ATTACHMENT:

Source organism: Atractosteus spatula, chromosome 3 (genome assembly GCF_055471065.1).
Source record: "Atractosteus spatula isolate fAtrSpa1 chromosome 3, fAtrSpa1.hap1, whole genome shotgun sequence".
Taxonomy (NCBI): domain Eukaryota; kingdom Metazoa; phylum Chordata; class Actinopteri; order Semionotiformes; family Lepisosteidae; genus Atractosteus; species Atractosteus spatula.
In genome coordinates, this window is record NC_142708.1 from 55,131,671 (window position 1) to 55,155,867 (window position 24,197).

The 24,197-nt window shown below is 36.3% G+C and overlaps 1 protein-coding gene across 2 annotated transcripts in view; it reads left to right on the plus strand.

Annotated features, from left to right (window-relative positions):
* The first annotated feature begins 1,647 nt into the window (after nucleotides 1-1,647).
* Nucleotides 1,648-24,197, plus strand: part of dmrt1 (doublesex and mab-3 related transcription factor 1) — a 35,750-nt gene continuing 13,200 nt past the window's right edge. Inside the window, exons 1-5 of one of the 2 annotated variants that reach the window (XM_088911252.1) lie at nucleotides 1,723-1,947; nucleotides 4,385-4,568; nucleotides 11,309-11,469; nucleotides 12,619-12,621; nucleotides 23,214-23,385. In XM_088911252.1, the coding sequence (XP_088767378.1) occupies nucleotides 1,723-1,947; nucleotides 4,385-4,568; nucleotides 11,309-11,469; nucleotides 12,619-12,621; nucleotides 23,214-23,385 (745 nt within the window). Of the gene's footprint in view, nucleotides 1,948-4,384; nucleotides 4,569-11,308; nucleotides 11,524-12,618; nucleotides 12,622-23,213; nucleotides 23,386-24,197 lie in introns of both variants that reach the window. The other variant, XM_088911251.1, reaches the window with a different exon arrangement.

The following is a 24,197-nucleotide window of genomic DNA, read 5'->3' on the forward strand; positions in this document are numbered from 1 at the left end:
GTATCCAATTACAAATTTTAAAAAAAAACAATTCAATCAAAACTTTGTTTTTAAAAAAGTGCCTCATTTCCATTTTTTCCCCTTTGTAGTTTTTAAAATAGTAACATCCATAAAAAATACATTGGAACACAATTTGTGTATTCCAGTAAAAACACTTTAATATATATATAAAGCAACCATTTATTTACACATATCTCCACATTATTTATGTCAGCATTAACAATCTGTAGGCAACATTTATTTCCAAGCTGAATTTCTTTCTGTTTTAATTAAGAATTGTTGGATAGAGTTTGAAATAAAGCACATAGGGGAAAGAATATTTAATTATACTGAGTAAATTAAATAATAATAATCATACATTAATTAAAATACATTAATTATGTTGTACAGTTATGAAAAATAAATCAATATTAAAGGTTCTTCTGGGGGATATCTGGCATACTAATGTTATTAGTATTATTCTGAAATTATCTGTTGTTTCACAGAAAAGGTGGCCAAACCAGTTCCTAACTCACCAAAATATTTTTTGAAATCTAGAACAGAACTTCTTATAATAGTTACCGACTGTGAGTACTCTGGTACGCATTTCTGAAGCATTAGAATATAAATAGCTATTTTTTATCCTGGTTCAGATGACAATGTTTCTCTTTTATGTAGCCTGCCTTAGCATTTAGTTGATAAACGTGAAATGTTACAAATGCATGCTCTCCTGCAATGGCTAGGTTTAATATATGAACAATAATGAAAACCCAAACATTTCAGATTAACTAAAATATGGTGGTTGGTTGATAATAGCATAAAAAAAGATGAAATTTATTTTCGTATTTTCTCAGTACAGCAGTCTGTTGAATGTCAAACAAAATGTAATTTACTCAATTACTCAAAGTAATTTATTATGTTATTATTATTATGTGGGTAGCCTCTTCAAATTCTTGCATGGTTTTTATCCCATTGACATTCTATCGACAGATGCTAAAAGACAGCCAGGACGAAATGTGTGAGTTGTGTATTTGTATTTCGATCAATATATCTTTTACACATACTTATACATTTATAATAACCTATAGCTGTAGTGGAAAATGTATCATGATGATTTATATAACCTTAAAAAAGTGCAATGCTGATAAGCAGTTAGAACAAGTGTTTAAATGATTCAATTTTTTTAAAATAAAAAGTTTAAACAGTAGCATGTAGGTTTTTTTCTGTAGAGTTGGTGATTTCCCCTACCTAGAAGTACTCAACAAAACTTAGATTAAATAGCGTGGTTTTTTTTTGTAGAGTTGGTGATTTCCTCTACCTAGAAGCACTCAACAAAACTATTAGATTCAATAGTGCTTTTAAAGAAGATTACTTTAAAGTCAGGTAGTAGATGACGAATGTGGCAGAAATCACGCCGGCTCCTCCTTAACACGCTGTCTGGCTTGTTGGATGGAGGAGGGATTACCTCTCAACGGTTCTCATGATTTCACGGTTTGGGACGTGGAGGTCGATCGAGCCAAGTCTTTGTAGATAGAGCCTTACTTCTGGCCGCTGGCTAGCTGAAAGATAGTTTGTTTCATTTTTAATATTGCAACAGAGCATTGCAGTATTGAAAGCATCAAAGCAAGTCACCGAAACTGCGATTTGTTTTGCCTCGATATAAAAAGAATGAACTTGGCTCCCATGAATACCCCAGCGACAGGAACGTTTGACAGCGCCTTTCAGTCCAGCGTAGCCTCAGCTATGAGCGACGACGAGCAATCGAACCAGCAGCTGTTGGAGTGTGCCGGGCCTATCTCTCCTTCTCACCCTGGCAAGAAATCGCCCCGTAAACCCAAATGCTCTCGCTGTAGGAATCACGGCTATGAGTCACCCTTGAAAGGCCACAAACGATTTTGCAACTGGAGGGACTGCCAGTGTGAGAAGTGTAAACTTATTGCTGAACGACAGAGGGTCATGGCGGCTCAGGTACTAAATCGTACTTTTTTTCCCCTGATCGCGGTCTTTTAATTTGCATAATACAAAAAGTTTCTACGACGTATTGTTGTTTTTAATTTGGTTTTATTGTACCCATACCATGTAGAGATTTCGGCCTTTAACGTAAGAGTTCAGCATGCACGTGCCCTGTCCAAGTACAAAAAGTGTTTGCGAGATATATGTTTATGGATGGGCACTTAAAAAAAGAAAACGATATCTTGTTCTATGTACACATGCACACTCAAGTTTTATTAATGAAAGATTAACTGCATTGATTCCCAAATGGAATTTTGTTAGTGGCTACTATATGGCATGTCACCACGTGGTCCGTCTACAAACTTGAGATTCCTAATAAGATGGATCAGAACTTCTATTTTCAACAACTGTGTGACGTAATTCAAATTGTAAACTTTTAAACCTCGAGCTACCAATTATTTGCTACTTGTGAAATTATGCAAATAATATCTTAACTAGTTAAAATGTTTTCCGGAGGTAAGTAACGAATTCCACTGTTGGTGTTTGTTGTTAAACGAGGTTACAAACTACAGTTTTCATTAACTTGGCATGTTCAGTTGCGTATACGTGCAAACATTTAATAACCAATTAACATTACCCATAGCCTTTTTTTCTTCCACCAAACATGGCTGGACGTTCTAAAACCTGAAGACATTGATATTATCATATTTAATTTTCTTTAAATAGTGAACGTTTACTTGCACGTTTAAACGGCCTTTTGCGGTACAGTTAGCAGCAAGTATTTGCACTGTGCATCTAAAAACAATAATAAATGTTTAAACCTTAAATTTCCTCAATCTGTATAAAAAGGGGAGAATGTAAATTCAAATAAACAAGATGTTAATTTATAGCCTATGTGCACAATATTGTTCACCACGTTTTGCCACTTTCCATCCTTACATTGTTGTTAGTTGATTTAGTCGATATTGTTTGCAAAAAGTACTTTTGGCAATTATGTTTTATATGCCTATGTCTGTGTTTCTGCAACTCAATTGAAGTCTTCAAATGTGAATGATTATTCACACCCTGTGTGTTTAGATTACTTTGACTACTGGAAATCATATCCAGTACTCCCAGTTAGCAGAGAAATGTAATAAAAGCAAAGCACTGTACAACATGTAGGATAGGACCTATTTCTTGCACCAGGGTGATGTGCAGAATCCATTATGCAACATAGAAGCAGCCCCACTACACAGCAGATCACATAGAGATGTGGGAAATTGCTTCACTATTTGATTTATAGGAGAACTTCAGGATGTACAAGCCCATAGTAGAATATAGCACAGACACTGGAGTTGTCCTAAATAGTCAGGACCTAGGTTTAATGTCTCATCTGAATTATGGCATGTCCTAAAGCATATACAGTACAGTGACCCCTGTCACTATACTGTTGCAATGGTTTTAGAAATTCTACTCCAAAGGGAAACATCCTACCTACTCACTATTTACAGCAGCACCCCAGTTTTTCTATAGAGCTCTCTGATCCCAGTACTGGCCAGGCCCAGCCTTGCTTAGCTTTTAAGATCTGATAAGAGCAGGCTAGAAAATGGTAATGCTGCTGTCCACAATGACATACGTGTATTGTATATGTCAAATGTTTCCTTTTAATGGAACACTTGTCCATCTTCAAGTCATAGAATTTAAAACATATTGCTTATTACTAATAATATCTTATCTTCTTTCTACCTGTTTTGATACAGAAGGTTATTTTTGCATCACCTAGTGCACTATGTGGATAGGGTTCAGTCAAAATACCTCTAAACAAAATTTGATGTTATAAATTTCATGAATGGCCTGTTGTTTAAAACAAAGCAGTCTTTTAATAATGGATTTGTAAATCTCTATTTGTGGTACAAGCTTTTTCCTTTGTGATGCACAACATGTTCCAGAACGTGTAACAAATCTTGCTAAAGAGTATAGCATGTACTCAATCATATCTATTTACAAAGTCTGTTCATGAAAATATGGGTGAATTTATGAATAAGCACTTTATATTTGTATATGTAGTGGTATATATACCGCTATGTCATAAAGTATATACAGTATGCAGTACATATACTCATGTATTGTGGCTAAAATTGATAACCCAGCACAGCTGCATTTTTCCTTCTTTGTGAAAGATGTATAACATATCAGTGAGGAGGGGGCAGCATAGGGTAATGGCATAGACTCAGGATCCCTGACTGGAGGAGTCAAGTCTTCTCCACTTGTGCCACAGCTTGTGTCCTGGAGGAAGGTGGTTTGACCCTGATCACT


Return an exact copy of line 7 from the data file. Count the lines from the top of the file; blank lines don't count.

* The first annotated feature begins 1,647 nt into the window (after nucleotides 1-1,647).